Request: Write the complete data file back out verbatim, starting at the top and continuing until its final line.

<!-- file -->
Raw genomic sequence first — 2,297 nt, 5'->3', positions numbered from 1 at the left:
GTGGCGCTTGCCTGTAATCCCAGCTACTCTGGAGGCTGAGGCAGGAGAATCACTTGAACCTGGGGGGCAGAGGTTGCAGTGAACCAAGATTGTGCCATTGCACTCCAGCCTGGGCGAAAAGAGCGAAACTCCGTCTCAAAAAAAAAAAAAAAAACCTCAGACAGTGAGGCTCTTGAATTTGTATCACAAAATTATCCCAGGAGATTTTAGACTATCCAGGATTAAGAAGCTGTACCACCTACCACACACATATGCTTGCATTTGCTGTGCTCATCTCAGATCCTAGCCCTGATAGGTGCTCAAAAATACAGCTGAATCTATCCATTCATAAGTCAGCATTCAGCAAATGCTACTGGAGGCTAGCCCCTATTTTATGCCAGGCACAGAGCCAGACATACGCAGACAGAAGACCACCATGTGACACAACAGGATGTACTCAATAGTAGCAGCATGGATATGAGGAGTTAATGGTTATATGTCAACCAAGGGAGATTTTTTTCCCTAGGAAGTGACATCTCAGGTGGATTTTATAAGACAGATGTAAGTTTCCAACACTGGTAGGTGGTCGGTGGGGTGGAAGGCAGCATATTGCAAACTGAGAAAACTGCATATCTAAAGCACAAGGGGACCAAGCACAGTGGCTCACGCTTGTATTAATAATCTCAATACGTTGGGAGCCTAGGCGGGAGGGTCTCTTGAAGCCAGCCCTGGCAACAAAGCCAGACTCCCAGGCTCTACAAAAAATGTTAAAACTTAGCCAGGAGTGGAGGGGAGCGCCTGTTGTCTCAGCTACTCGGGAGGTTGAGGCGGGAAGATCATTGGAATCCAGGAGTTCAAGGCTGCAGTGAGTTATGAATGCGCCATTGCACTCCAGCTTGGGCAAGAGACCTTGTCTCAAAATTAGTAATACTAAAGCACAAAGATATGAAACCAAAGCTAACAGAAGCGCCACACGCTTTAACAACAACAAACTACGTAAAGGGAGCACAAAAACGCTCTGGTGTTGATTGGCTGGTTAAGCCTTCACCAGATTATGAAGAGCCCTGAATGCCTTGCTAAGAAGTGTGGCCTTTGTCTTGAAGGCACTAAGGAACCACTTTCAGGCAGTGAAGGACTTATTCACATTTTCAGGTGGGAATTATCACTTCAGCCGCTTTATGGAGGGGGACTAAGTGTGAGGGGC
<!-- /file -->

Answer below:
Raw genomic sequence first — 2,297 nt, 5'->3', positions numbered from 1 at the left:
GTGGCGCTTGCCTGTAATCCCAGCTACTCTGGAGGCTGAGGCAGGAGAATCACTTGAACCTGGGGGGCAGAGGTTGCAGTGAACCAAGATTGTGCCATTGCACTCCAGCCTGGGCGAAAAGAGCGAAACTCCGTCTCAAAAAAAAAAAAAAAAACCTCAGACAGTGAGGCTCTTGAATTTGTATCACAAAATTATCCCAGGAGATTTTAGACTATCCAGGATTAAGAAGCTGTACCACCTACCACACACATATGCTTGCATTTGCTGTGCTCATCTCAGATCCTAGCCCTGATAGGTGCTCAAAAATACAGCTGAATCTATCCATTCATAAGTCAGCATTCAGCAAATGCTACTGGAGGCTAGCCCCTATTTTATGCCAGGCACAGAGCCAGACATACGCAGACAGAAGACCACCATGTGACACAACAGGATGTACTCAATAGTAGCAGCATGGATATGAGGAGTTAATGGTTATATGTCAACCAAGGGAGATTTTTTTCCCTAGGAAGTGACATCTCAGGTGGATTTTATAAGACAGATGTAAGTTTCCAACACTGGTAGGTGGTCGGTGGGGTGGAAGGCAGCATATTGCAAACTGAGAAAACTGCATATCTAAAGCACAAGGGGACCAAGCACAGTGGCTCACGCTTGTATTAATAATCTCAATACGTTGGGAGCCTAGGCGGGAGGGTCTCTTGAAGCCAGCCCTGGCAACAAAGCCAGACTCCCAGGCTCTACAAAAAATGTTAAAACTTAGCCAGGAGTGGAGGGGAGCGCCTGTTGTCTCAGCTACTCGGGAGGTTGAGGCGGGAAGATCATTGGAATCCAGGAGTTCAAGGCTGCAGTGAGTTATGAATGCGCCATTGCACTCCAGCTTGGGCAAGAGACCTTGTCTCAAAATTAGTAATACTAAAGCACAAAGATATGAAACCAAAGCTAACAGAAGCGCCACACGCTTTAACAACAACAAACTACGTAAAGGGAGCACAAAAACGCTCTGGTGTTGATTGGCTGGTTAAGCCTTCACCAGATTATGAAGAGCCCTGAATGCCTTGCTAAGAAGTGTGGCCTTTGTCTTGAAGGCACTAAGGAACCACTTTCAGGCAGTGAAGGACTTATTCACATTTTCAGGTGGGAATTATCACTTCAGCCGCTTTATGGAGGGGGACTAAGTGTGAGGGGC